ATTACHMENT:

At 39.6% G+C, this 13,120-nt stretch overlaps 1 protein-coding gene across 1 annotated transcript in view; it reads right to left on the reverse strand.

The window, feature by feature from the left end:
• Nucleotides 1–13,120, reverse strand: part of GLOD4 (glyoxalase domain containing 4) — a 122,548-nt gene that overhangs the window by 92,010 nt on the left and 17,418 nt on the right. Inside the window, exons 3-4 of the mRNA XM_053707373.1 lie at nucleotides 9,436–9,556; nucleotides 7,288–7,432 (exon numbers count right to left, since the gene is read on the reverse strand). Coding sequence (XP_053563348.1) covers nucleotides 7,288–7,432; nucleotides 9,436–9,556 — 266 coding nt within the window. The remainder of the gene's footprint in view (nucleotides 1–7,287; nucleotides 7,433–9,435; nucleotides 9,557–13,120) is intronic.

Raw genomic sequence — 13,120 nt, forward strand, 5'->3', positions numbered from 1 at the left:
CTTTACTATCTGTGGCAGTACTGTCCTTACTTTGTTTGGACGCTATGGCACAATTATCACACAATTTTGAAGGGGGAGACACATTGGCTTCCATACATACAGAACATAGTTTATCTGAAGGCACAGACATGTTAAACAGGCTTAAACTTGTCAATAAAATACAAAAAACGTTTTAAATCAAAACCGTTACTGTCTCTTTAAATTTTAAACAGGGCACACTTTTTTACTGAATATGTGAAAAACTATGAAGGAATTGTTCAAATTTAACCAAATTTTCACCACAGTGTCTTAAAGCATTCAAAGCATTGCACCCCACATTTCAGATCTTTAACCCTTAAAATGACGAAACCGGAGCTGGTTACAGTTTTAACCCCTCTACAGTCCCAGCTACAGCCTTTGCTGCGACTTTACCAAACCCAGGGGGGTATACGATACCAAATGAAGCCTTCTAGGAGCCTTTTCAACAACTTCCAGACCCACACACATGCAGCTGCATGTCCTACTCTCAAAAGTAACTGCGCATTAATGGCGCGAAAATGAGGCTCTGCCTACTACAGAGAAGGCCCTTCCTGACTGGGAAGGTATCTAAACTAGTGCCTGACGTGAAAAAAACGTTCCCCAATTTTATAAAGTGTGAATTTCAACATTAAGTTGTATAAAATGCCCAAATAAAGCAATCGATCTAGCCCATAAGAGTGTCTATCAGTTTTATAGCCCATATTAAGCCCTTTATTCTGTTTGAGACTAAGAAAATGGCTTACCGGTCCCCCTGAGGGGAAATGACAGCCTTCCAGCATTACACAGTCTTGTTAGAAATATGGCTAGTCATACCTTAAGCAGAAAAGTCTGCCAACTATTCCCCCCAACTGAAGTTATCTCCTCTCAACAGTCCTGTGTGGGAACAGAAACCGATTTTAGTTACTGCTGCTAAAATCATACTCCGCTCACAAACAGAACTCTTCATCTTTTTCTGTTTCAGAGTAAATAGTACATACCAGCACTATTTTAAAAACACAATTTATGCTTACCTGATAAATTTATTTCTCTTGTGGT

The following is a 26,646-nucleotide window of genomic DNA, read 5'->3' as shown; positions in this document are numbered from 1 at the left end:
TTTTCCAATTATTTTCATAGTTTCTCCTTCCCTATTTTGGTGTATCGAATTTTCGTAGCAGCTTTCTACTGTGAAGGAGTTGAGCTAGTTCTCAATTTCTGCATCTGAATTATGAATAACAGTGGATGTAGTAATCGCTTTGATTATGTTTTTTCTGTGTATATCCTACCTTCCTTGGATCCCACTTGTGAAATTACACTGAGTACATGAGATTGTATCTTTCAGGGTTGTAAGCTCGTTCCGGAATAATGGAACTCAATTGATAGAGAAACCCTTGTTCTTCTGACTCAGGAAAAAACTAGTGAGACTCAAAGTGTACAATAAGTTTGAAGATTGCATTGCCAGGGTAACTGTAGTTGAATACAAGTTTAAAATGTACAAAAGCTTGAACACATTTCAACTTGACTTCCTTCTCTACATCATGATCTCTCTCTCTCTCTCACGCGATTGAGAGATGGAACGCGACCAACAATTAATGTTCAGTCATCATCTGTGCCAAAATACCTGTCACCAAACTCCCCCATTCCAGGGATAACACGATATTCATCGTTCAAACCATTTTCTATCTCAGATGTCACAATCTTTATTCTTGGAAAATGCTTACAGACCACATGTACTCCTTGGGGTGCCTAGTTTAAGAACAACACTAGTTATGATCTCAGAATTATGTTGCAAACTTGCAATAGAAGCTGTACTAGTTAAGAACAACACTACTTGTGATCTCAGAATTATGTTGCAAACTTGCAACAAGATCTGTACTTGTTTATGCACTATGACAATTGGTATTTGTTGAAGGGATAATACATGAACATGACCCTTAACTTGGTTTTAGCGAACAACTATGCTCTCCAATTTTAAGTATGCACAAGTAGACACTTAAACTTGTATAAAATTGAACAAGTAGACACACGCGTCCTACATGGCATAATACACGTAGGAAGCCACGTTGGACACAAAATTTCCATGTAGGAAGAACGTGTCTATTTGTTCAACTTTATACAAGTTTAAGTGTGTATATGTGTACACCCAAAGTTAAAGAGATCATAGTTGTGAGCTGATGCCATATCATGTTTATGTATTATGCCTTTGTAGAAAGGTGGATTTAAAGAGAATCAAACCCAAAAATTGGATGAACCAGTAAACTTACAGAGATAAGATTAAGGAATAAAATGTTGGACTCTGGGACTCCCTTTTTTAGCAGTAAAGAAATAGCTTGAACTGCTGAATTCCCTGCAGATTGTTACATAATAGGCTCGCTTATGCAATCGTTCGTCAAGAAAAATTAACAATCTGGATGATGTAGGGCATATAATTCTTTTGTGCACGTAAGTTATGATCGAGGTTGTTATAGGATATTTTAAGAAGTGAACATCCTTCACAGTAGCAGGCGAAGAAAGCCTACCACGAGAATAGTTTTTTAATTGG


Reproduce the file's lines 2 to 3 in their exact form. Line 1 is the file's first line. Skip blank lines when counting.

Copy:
The window, feature by feature from the left end:
• Nucleotides 1–13,120, reverse strand: part of GLOD4 (glyoxalase domain containing 4) — a 122,548-nt gene that overhangs the window by 92,010 nt on the left and 17,418 nt on the right. Inside the window, exons 3-4 of the mRNA XM_053707373.1 lie at nucleotides 9,436–9,556; nucleotides 7,288–7,432 (exon numbers count right to left, since the gene is read on the reverse strand). Coding sequence (XP_053563348.1) covers nucleotides 7,288–7,432; nucleotides 9,436–9,556 — 266 coding nt within the window. The remainder of the gene's footprint in view (nucleotides 1–7,287; nucleotides 7,433–9,435; nucleotides 9,557–13,120) is intronic.